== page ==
It’s called a cybernetic loop. (Cybernetics is a fancy — but not new — word for a self-correcting loop. The concept has been around since Plato, Ampre and comes from the Greek word kubernetes…which is a name for a self-correcting rudder on a ship.)
When shooting, your brain sees where you’re hitting, and makes minor adjustments between shots to get you on target — creating a self-correcting loop.
This also serves to calibrate and synchronize your visual system, your balance/vestibular system, and your proprioceptive system…or your brain’s awareness of where your body is in space. When they’re all working together, point shooting is natural, easy, and it’s normal to think that everyone should be able to do it.
It usually doesn’t take too many reps to get dialed in…and then the gun seems to aim itself.
When it’s working, it’s FAST, accurate, and pretty amazing. There’s a tendency to think that if you can do it at the end of a range session, you’ll be able to do it on-demand with a first shot when lives depend on it.
The problem is it’s an incredibly perishable skill.
In a point shooting class, shooters will oftentimes have to “warm up” again after lunch and at the beginning of each day to be accurate again.
But, by the end of each day, performance levels are oftentimes unbelievable and confidence levels are through the roof.
The problem comes in with shooting situations where you don’t get to warm up first…or when you aren’t putting 40,000, 50,000 or more rounds downrange per year and constantly refining the skill.
Or, when you can’t see where your hits are going…like in a self-defense situation…and can’t take advantage of that self-correction process. Or, when you need to make a precision shot…like a hostage situation, or someone behind partial cover, or a distant target.
If your visual, vestibular, and proprioceptive systems are all working together at that moment in time, then you’ll get your hits.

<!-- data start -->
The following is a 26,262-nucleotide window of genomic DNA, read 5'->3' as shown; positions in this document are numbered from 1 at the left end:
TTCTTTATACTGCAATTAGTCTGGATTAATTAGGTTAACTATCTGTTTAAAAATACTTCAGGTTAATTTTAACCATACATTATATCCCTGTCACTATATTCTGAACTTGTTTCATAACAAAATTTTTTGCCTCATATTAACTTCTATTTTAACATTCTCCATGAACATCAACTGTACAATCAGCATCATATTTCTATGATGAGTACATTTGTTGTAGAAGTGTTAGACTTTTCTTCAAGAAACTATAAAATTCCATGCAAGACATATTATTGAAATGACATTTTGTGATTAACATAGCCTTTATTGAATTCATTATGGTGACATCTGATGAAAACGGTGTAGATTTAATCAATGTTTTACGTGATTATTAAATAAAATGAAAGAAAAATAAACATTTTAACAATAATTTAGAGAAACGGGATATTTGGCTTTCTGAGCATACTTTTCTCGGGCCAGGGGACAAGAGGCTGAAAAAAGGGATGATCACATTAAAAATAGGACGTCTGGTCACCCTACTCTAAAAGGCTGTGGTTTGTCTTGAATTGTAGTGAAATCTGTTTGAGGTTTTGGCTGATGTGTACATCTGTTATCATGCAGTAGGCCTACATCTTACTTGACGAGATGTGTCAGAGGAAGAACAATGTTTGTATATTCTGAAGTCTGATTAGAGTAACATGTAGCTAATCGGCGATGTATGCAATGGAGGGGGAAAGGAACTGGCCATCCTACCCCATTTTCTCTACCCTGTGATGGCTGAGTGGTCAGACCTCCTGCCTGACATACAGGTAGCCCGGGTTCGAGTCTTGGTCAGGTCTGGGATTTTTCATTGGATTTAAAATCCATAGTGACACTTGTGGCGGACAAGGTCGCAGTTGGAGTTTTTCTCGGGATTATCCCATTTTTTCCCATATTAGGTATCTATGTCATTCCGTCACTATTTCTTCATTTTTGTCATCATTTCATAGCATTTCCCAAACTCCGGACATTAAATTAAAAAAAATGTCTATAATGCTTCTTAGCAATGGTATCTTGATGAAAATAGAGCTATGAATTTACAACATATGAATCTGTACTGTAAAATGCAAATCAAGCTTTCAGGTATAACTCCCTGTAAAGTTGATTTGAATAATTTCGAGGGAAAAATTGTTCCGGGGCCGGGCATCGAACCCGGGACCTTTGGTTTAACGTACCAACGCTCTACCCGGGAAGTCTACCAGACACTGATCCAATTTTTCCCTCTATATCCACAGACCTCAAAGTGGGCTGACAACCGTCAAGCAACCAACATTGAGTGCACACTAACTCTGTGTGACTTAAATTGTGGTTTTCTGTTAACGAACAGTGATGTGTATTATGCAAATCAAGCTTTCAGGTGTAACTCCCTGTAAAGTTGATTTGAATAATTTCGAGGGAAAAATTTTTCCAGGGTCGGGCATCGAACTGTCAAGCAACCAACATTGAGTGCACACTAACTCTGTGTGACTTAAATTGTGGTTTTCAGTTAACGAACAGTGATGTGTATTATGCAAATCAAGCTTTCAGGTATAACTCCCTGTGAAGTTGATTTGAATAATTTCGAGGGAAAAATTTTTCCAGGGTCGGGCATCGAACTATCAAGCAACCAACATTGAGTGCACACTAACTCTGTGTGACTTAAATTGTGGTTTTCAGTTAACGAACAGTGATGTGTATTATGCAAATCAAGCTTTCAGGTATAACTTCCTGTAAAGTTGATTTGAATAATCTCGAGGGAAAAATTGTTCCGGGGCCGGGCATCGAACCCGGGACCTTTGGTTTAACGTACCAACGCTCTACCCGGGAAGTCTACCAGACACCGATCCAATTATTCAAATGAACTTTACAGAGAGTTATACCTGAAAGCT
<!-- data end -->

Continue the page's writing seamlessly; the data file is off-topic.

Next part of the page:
If not, you are probably looking at ineffective hits or misses.
So, when you see some YouTuber saying that you don’t need to aim and then demonstrating their ability to point shoot…take it with a grain of salt. Don’t use it as an excuse for not training.
What’s happening is that, when you start pushing speed with sighted shooting, your sights are going to naturally start being in alignment with the target sooner in the shooting process and you get “point shooting” as a bonus skill.
For someone shooting every day or a few times a week, they’re going to get better at point shooting regardless of whether they practice sighted shooting or point shooting.
And it’s going to seem like point shooting is natural…but that’s only because of the reps they did in advance…not because of some natural ability to point.
As my friend and fellow instructor Dusty Solomon has exhaustively tested and written about, if you start with point shooting…because of the fact that it’s easier for the brain to do…it’s very hard to switch from point shooting to sighted shooting. The brain is going to want to default to the method that takes less effort…even if it results in more misses, so it’s vital that you start with sighted shooting.
But what are your thoughts?
What is your preferred method of shooting? If you do both, how do you integrate and switch between the two? Share your thoughts and questions by commenting below.